Did you know that the average American now consumes more sugar in a week than they once did in a whole year?
Two hundred years ago, the estimated intake was 0.9kg a year. Now it is 1.36kg a week!
Though this may seem irrelevant to us in Australia, we are equally guilty of excessive sugar consumption and there is no doubt that many of us eat more than is healthy for us.
This is not surprising – sugar is addictive and is everywhere. It is part of the modern curse of ubiquity. Having such easy access to this sweet poison means we are fighting an uphill battle when it comes to moderating our intake.
We are hard-wired to seek out sugar. As with many of these things, they have their origins in our evolutionary past.
Our physiology is geared up to prioritise immediate survival over long-term health.
It cares far more about the ability to deal with here-and-now threats – attacks by others and starvation chief among them – than whether our brain and body are going to be in good shape decades down the track.
Sugar is a ready source of quick energy and is ideal for these short-term goals. It is no surprise then, that we have developed a hankering for it; the same dopamine-based neurocircuitry that creates addiction to illicit drugs is fired up when we consume sugar.
If it were something that we could access only from time to time – as was the case when we roamed the savannah – there would not be a major problem, but this is not the case.
So, what does chronic excessive intake of sugar do to our body and brain? Well, the most obvious thing is to cause us to put on weight.
Sugar is converted into fat when we eat more than we can use. Being overweight puts stress on our heart and vascular health and this in turns negatively affects the brain. Sugar also induces chronic inflammation which again may predispose us to dementia.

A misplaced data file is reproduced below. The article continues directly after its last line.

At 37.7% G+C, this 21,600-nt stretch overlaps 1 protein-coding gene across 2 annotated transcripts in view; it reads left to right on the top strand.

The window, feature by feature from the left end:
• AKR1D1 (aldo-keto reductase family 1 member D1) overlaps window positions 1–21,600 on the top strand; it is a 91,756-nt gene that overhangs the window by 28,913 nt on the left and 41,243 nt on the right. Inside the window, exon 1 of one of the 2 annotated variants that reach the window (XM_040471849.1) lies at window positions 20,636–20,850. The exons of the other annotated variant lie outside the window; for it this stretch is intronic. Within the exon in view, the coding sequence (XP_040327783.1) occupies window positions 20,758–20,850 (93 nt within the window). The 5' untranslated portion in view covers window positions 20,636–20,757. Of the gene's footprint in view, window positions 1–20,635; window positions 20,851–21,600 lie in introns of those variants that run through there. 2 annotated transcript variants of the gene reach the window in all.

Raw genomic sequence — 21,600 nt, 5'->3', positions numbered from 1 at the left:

Then there are alterations in insulin levels. Insulin is a hormone that pushes sugar into our cells where it is used to produce energy. Chronically high sugar levels push up insulin levels.
With time, cells adapt to this high insulin by becoming less sensitive (they become insulin resistant).
Insulin resistance is associated with Alzheimer’s disease – the brain cells of those with this condition cannot use sugar effectively.
This may lead to the brain’s capacity to function becoming impaired.
Insulin also affects the formation and/or clearance of amyloid and tau in the brain. These proteins are intimately associated with Alzheimer’s disease.
Worryingly, it seems that you don’t even have to be diabetic for negative brain processes to occur. Studies have shown that even high-normal blood sugar levels cause structural changes that are of concern.
The message here is very clear: be aware of how much sugar you eat (check the labels on food products when you can) and try to keep it at a minimum.
The occasional treat is not a problem, but too much too frequently undoubtedly is. Remember also that something doesn’t have to be sweet to contain sugars – refined carbs such as white pasta and white bread as well as starchy vegetables such as potatoes are also broken down into sugars in the gut.
See your doctor to have your blood sugar checked regularly.
Though it may seem daunting to cut down on sugar, bear in mind that doing so not only helps the long-term health of your brain, but, once your body has adjusted, will make you feel better day to day.
Kailas Roberts is a psychogeriatrician and author of Mind your brain The Essential Australian Guide to Dementia. Visit yourbraininmind.com
Dr Roberts has created a new app for the iPhone called BrainScan which helps users identify their own modifiable risk factors for dementia. It also provides advice on how to address them. Find it at the App Store now.